I was cleaning some stuff up this morning (hey, it happens sometimes) when I came across a pile of dumbells and little interchangeable plates. I pulled them all out from their hiding place in the dark recesses under my desk and looked at them, sitting there in the sunlight. My husband turned from what he was doing and saw them sitting on the floor. “Wow,” he said. “Remember when you bought those? I bet the you from back then wouldn’t even recognize you today.”
Because what I found under my desk was my very first set of weights. I bought them from Canadian Tire in 1998, along with a workout video on strength training. I bought them because even though I detested exercise, part of me knew that I needed to get stronger if I was going to be able to live with myself – see, at that point I was 21 years old, dangerously obese, and slowly but surely losing my mind because of back pain. At that point I was also investigating the possibility of breast reduction surgery because clearly that was the only permanent solution to the consistent ache between my shoulder blades.
So I did the first 15-minute section of that workout video a couple of times. I was doing 1-arm dumbbell rows with a 6lb dumbbell (for context I use ten times that today) and it was hard work. It temporarily relieved the pain in my back, but it made me feel weak and angry and my muscles hurt for days afterward…so I stopped. Fuck that shit; it wasn’t fun. I was just not an exercise girl.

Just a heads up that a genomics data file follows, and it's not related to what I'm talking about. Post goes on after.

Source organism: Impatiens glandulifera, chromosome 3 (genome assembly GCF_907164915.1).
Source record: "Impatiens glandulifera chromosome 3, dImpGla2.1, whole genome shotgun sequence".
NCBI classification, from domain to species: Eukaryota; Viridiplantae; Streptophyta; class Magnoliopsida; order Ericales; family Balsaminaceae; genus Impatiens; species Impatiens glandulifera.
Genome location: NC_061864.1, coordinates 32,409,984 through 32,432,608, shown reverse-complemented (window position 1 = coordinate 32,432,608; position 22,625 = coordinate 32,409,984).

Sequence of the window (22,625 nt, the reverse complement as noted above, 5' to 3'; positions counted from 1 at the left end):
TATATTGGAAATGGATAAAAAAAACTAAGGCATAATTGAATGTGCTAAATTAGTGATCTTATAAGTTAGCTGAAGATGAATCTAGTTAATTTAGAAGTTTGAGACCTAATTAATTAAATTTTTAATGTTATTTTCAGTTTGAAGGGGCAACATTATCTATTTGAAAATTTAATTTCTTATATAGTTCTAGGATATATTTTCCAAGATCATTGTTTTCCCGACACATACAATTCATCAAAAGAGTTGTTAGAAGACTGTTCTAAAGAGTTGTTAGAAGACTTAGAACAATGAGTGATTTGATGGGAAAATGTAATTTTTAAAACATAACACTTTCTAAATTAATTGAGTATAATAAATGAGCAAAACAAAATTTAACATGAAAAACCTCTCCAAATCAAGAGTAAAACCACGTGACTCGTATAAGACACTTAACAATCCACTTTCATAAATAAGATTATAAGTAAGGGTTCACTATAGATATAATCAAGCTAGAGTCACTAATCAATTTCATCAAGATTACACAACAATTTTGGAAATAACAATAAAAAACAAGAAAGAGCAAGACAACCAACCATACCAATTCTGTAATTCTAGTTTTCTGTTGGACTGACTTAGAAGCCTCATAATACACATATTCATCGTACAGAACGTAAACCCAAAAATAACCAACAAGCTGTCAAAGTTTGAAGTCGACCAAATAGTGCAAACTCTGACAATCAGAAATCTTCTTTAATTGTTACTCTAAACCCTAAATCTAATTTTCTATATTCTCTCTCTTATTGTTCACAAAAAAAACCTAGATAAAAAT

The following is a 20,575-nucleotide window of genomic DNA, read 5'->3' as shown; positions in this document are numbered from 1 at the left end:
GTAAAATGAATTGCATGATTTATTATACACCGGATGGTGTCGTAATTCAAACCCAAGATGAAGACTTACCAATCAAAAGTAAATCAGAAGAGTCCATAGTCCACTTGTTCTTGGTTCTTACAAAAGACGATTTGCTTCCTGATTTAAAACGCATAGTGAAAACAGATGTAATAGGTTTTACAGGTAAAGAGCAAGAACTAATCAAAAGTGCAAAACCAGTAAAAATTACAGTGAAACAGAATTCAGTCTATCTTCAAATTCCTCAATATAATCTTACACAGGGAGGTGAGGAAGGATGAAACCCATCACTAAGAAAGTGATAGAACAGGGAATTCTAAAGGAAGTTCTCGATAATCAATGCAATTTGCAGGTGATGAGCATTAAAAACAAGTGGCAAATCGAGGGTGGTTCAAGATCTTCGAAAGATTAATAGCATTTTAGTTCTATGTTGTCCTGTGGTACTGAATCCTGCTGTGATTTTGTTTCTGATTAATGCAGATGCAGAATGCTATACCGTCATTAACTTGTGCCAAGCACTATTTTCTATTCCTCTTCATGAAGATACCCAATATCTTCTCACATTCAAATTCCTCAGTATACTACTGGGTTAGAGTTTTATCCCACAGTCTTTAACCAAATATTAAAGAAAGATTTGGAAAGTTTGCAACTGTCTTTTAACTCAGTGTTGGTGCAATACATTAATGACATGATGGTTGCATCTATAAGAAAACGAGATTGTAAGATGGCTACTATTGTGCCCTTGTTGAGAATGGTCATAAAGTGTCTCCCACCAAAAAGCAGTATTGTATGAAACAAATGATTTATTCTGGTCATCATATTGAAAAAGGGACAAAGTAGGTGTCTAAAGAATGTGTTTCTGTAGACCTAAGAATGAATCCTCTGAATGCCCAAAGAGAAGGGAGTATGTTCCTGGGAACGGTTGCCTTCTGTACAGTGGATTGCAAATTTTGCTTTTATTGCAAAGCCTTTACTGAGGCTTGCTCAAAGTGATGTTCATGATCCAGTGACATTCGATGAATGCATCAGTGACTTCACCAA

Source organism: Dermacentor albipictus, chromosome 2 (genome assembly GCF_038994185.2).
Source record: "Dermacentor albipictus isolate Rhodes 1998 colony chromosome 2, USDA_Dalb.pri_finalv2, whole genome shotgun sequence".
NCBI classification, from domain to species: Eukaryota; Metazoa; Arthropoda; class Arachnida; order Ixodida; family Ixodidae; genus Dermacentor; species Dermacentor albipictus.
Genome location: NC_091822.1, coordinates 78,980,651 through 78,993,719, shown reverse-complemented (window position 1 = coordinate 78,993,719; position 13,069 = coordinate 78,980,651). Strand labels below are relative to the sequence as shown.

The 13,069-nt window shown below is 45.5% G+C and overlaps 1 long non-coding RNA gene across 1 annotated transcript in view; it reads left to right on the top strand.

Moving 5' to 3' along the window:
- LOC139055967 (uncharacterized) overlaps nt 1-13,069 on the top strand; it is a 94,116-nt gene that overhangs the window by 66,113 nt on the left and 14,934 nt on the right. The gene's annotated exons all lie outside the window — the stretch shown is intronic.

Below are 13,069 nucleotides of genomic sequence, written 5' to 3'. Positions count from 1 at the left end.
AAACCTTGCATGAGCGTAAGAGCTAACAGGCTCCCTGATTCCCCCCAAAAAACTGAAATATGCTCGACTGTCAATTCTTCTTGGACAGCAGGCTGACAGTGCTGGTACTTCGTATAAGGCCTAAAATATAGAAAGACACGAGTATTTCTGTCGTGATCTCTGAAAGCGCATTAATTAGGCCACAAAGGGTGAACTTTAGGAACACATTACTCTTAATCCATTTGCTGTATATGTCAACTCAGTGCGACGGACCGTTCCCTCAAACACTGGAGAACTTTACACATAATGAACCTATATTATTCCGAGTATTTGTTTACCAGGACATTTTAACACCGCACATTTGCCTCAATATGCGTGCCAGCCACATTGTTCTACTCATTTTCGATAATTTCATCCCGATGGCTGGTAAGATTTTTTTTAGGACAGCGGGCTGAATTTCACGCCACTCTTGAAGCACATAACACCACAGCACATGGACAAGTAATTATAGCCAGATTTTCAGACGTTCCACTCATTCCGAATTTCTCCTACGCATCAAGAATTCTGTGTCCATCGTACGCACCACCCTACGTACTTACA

Here’s the thing though: exercise is a skill. Getting better at it takes patience and practice and time. It’s uncomfortable and it sucks sometimes…but a big part of why it sucks is that we have this idea that we *should* be able to just do it (because who’s heard that slogan before?). But consider this: nobody ever air-dropped into the Kalahari and was suddenly fluent in Khoisan. Nobody ever picked up a trumpet and was able to play it well the first time. When you learn a new skill, you have to start at the beginning. You have to suck for a little while; that’s what makes getting better worth the effort – if you started out awesome then you’d never see progress and how fun would that be?
Start where you are. Adjust your expectations. Learn. Play. And most importantly, don’t quit.